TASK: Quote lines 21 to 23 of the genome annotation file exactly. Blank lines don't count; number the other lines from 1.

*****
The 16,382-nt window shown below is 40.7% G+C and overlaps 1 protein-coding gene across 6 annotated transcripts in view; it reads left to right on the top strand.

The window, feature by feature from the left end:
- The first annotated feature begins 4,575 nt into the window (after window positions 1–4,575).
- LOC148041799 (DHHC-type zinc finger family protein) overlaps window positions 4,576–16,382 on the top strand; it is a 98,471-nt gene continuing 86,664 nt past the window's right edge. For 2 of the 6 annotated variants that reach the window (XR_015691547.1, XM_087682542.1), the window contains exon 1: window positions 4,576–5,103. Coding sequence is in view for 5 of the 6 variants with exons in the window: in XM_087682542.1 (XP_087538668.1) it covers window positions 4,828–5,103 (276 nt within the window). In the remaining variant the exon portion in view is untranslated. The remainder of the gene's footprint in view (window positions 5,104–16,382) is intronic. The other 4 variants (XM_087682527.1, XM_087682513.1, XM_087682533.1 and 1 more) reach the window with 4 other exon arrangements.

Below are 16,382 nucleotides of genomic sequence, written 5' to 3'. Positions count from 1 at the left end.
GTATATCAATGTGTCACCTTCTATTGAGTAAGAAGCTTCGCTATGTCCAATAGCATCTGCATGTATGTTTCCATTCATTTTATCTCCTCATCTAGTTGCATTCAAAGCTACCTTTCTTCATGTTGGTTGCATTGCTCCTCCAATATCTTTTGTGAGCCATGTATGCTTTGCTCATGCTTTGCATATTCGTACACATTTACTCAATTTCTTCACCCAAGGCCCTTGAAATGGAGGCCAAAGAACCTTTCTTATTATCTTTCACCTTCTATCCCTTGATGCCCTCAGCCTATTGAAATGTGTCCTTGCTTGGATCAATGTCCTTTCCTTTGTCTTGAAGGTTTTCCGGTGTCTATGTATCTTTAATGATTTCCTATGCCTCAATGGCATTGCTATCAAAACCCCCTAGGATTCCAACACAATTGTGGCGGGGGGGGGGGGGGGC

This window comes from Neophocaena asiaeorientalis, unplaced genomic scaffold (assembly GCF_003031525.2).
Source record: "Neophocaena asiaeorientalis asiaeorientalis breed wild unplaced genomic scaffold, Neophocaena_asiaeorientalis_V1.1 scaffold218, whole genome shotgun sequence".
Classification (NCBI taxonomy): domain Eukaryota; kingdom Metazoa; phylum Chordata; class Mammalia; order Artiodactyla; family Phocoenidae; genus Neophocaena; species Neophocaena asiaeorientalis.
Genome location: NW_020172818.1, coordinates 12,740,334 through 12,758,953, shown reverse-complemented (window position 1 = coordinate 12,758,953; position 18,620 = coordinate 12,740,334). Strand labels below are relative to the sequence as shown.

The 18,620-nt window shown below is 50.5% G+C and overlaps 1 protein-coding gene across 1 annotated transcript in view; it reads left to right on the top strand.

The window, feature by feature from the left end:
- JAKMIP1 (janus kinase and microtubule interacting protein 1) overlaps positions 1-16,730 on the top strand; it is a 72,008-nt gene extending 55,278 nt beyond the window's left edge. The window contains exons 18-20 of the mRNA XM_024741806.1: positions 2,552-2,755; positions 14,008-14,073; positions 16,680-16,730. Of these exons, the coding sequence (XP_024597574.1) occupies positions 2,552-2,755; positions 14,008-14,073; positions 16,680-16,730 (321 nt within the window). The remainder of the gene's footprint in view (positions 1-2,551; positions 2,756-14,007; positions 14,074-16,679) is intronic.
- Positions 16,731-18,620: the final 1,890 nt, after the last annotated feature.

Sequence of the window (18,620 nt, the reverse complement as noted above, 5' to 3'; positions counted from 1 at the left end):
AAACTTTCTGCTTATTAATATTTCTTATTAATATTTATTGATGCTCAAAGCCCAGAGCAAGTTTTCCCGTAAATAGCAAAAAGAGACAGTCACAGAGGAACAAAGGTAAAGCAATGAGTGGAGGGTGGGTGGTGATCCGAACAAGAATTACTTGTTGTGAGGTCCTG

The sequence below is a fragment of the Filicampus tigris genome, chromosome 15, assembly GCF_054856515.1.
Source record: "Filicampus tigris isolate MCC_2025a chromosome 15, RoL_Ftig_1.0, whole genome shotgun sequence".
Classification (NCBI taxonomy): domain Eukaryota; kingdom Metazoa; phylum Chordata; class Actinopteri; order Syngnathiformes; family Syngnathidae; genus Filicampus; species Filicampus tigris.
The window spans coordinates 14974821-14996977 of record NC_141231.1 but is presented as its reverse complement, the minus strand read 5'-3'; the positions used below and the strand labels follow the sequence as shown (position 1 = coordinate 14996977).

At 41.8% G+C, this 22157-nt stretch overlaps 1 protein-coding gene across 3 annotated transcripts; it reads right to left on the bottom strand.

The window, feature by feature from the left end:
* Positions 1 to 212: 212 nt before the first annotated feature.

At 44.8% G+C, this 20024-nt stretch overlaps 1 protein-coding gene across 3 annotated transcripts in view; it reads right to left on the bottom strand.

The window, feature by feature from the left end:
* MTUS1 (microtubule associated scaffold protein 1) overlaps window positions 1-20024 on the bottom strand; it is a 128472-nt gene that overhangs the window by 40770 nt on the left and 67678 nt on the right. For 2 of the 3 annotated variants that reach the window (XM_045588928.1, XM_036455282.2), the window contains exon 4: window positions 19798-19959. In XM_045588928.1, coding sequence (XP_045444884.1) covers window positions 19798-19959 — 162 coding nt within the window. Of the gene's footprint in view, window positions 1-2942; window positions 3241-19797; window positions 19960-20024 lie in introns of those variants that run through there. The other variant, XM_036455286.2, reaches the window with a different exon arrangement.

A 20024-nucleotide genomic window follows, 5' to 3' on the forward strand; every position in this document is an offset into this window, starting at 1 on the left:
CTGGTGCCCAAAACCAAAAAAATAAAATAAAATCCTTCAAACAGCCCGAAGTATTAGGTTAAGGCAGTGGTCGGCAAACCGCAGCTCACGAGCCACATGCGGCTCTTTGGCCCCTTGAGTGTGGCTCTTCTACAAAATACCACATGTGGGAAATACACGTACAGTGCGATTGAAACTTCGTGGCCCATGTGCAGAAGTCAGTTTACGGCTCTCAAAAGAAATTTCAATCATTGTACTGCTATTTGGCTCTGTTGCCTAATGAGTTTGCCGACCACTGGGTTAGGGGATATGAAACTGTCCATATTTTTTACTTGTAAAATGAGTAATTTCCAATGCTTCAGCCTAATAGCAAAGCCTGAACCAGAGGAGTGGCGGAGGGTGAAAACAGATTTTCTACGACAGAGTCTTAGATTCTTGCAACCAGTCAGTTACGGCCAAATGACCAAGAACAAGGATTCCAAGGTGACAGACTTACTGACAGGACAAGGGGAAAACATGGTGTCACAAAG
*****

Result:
At 41.8% G+C, this 22157-nt stretch overlaps 1 protein-coding gene across 3 annotated transcripts; it reads right to left on the bottom strand.

The window, feature by feature from the left end:
* Positions 1 to 212: 212 nt before the first annotated feature.